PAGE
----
0
$\begingroup$

I have the following Poisson mass function:

$$p(y| \theta) = \frac{\theta^y e^{\theta}}{y!} $$

Which has a corresponding likelihood for n independent realizations of y as follows:

$$\frac{e^{-n\theta}\theta^{\sum^n_{i=1}y_i}}{\prod_{i=1}^ny_i!}$$

Now I have that the prior is $1/\theta$, so I think that the posterior would be: $$p(\theta| y)=\frac{e^{-n\theta}\theta^{(\sum^n_{i=1}{y_i})-1}}{\prod_{i=1}^ny_i!}$$ a. Can you please tell me if this is correct?

I am also supposed to simulate 1000 observations from that posterior in R, but what I don't understand is how to do that. I mean, the posterior is giving me a probability, not an observation, so how I am supposed to create observations from that posterior? I can't use rpois() because because the posterior is not exactly a poisson, is it?

Thank you.

$\endgroup$
  • $\begingroup$ Is this a question from a course or textbook? If so, please add the [self-study] tag & read its wiki. $\endgroup$ – gung Feb 16 '16 at 1:04
2
$\begingroup$

thats not quite correct. Bayes rule gives you $$p(θ|y)=p(y|θ)p(θ)/p(y)$$ so your result is proportional to the posterior (it doesn't have the right normalizing constant). It looks like the posterior will be $$Gamma(\alpha=\sum y_i,\beta=n)$$ See conjugate prior for Poisson

$\endgroup$
  • $\begingroup$ Thank you. So what you're saying is: $p(\theta| y)\propto\frac{e^{-n\theta}\theta^{(\sum^n_{i=1}{y_i})-1}}{\prod_{i=1}^ny_i!}$. Just curious, since the denominator does not depend of $\theta$, can I drop it and still say that is proportional to the posterior? $\endgroup$ – user280809 Feb 16 '16 at 1:24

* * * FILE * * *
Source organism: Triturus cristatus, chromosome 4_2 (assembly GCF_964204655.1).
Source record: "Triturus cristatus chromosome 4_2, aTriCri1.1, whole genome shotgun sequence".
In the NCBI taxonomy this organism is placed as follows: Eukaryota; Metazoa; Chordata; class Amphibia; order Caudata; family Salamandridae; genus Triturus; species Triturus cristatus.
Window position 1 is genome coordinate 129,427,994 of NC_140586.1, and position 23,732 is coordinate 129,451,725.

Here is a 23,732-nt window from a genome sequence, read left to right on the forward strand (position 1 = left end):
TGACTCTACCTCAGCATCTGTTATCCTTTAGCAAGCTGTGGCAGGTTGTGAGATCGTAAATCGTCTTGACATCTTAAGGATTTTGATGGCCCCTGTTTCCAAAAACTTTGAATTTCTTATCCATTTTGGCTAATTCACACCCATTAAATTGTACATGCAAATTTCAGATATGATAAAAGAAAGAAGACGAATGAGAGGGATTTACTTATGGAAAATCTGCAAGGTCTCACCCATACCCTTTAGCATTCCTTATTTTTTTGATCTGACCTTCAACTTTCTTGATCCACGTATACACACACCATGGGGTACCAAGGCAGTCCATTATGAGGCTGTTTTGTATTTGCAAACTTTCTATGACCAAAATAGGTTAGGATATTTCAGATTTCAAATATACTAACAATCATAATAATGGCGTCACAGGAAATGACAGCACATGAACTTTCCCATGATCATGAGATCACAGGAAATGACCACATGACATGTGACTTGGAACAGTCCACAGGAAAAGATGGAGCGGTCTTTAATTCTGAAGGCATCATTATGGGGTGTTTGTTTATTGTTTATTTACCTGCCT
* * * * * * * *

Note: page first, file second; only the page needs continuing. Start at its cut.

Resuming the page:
• $\begingroup$ @user280809 you're asking whether something that is proportional to another thing is still proportional to it if you multiply by a constant? $\endgroup$ – Glen_b Feb 16 '16 at 1:36
  • $\begingroup$ Yes also note originally I had wrong sign on beta $\endgroup$ – bdeonovic Feb 16 '16 at 1:42
  • $\begingroup$ Yes, I'm sorry, as you can see my knowledge of statistics is not very good and I am wondering if the denominator is actually a constant since one can change the n but from the tone of your response I assume that it is constant. $\endgroup$ – user280809 Feb 16 '16 at 1:43
  • $\begingroup$ @bdeonovic Thank you for your patience and help, I appreciate it. $\endgroup$ – user280809 Feb 16 '16 at 1:44

Your Answer

By clicking “Post Your Answer”, you agree to our terms of service, privacy policy and cookie policy

Not the answer you're looking for? Browse other questions tagged or ask your own question.